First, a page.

5179.0: Wednesday, November 15, 2000 - 2:45 PM

Abstract #10948

Communication when the patient is Deaf: Perspectives of clinicians and patients

Annie Steinberg, MD1, Steven Barnett, MD2, Philip Zazove, MD3, and Erin Wiggins, MBA1. (1) Children's Seashore House, University of Pennsylvania, Philadelphia, PA 19104, 716 242 9566, N/A, (2) Dept of Family Medicine Primary Care Institute, University of Rochester, 885 South Avenue, Rochester, NY 14620, 716 242 9566, steven_barnett@urmc.rochester.edu, (3) Dept of Family Medicine, University of Michigan, Ann Arbor, MI

Background: People who are deaf use healthcare services differently than the general population; little research exists examining why. Prior research shows that when deaf patients and hearing physicians interact, both report frustration with communication. Part of this frustration may be due to differences of language and culture.

Methods: We examined deaf patients’ perspectives on healthcare in a series of focus group meetings in three US cities. We collected information about healthcare communication and perceptions of clinicians. We elicited stories of both positive and negative encounters, and participants’ recommendations for how to improve healthcare communication. We also examined the perspectives of a sample of US clinicians using a written survey. We collected information on knowledge and attitudes regarding deafness and experiences working with deaf patients. We also asked about clinicians’ knowledge of the Americans With Disabilities Act, experiences working with interpreters and thoughts about reimbursement of interpreter costs.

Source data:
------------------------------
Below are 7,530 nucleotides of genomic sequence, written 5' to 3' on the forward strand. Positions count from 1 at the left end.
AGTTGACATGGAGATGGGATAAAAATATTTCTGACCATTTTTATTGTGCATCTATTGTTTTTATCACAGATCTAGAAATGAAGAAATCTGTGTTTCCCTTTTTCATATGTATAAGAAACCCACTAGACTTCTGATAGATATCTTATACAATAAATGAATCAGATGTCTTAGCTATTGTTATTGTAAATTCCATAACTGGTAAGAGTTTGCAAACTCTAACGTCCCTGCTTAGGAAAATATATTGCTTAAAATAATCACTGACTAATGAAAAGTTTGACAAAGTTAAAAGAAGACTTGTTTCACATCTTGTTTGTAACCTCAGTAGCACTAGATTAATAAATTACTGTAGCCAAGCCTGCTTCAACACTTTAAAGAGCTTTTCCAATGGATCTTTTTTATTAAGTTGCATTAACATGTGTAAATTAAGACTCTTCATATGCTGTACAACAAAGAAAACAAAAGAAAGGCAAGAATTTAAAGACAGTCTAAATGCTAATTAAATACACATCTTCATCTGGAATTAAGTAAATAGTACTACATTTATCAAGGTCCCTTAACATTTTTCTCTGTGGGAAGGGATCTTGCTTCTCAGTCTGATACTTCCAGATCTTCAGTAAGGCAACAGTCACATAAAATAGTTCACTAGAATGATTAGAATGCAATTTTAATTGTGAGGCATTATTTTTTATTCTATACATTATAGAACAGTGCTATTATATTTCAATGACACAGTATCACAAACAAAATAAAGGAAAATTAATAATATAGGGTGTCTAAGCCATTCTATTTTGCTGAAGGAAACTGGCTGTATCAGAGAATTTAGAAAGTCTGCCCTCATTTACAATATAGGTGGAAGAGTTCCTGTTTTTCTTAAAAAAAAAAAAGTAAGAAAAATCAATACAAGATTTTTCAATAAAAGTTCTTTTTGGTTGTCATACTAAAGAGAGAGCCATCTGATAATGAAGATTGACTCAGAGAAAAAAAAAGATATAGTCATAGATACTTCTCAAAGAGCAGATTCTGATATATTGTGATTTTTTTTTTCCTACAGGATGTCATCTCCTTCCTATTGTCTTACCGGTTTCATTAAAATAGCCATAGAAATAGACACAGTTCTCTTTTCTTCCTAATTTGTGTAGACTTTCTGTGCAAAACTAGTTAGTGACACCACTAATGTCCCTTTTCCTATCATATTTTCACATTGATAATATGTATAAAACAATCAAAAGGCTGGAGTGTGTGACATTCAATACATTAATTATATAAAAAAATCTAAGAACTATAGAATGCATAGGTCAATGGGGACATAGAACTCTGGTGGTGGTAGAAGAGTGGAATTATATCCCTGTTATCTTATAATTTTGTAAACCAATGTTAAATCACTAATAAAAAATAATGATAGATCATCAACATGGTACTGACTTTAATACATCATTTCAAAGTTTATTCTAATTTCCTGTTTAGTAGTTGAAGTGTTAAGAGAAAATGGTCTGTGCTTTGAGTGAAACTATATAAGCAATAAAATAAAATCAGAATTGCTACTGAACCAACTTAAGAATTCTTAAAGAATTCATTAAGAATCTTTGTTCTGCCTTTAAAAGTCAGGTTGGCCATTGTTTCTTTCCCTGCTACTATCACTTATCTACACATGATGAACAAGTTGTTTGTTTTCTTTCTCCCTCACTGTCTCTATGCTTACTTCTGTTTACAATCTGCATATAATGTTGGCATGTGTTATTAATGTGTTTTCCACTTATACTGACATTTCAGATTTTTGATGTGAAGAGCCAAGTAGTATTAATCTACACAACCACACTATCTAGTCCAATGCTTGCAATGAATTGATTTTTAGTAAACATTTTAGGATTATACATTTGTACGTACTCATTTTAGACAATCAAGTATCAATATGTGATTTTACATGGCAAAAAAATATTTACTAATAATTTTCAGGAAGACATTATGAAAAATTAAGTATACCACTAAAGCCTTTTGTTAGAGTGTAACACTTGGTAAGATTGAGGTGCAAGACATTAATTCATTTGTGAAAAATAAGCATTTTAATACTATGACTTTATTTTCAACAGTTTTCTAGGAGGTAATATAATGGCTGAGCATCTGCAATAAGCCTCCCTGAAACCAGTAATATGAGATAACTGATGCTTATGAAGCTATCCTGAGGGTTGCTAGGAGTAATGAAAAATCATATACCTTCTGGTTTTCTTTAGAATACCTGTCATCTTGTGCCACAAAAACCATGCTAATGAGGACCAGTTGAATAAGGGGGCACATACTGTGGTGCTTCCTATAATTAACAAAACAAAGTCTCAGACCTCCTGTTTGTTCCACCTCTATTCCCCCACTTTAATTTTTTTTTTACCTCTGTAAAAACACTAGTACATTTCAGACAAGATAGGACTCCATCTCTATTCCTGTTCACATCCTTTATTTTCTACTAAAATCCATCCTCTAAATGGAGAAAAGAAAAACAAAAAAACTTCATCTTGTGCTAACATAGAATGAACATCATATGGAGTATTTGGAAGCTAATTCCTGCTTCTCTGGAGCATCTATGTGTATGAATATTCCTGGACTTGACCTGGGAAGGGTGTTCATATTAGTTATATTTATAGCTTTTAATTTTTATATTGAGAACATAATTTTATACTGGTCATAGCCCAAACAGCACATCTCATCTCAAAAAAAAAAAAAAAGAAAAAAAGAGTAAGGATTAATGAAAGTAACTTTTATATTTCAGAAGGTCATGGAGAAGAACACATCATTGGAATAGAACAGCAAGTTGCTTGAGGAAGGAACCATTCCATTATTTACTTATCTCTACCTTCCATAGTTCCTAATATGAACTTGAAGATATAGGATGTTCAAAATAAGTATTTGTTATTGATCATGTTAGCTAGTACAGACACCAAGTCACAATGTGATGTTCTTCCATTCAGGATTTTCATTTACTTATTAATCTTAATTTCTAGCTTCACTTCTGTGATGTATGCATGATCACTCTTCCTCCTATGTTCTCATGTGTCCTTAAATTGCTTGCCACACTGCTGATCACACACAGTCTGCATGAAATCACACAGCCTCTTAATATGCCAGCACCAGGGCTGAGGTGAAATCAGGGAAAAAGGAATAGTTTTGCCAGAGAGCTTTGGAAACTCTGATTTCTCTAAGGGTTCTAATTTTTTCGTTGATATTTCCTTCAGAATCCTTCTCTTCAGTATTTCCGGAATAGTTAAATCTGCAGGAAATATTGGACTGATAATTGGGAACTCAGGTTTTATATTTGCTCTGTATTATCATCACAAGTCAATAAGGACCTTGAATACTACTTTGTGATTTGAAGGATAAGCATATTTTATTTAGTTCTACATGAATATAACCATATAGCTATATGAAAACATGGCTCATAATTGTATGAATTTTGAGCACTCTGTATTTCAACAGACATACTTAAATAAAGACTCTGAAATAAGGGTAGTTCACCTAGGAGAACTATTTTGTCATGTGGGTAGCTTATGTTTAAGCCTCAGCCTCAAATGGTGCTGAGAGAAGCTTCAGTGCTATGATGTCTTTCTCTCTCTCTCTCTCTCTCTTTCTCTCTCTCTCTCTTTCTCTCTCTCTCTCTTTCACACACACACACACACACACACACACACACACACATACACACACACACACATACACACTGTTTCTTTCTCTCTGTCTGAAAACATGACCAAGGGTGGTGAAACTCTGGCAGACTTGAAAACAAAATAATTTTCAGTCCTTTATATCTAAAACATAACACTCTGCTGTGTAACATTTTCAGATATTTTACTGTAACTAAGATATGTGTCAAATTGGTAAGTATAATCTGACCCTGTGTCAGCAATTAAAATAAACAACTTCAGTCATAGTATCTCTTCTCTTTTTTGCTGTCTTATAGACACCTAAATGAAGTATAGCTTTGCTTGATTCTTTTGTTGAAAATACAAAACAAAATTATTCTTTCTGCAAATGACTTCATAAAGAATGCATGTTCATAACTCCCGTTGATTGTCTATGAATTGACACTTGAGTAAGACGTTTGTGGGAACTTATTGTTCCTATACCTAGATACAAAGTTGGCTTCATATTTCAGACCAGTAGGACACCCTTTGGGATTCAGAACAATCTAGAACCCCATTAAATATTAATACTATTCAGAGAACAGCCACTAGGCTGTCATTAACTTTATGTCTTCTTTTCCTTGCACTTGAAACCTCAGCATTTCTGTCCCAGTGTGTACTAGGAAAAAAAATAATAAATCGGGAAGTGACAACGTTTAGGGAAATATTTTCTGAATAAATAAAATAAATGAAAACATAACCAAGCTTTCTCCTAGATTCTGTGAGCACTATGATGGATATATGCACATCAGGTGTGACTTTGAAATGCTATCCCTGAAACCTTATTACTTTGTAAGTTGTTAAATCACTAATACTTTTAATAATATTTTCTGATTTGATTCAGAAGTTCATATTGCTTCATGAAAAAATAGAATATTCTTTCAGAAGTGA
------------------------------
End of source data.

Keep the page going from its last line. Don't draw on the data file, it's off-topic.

Presentation: We will present our analyses of overall healthcare communication themes that emerged from the focus group meetings and identify participants’ perceptions of satisfying and challenging healthcare encounters. Portions of the participants’ narratives, translated from American Sign Language into English, will be used to highlight major points. We will compare these themes with the experiences reported by clinicians in the written survey. The presenters will share recommendations for how to improve healthcare communication with deaf patients and their families. Discussion will include ways to disseminate this information to current and future healthcare system workers, implications for medical education, and suggestions for future research.

Learning Objectives: At the conclusion of the session, the participant will be able to: 1. Identify the communication challenges faced by clinicians and deaf patients; 2. Discuss ways to improve healthcare communication with deaf patients; 3. Identify areas for future research

Keywords: Deaf Patients, Communication

Presenting author's disclosure statement:
Organization/institution whose products or services will be discussed: None
I do not have any significant financial interest/arrangement or affiliation with any organization/institution whose products or services are being discussed in this session.

The 128th Annual Meeting of APHA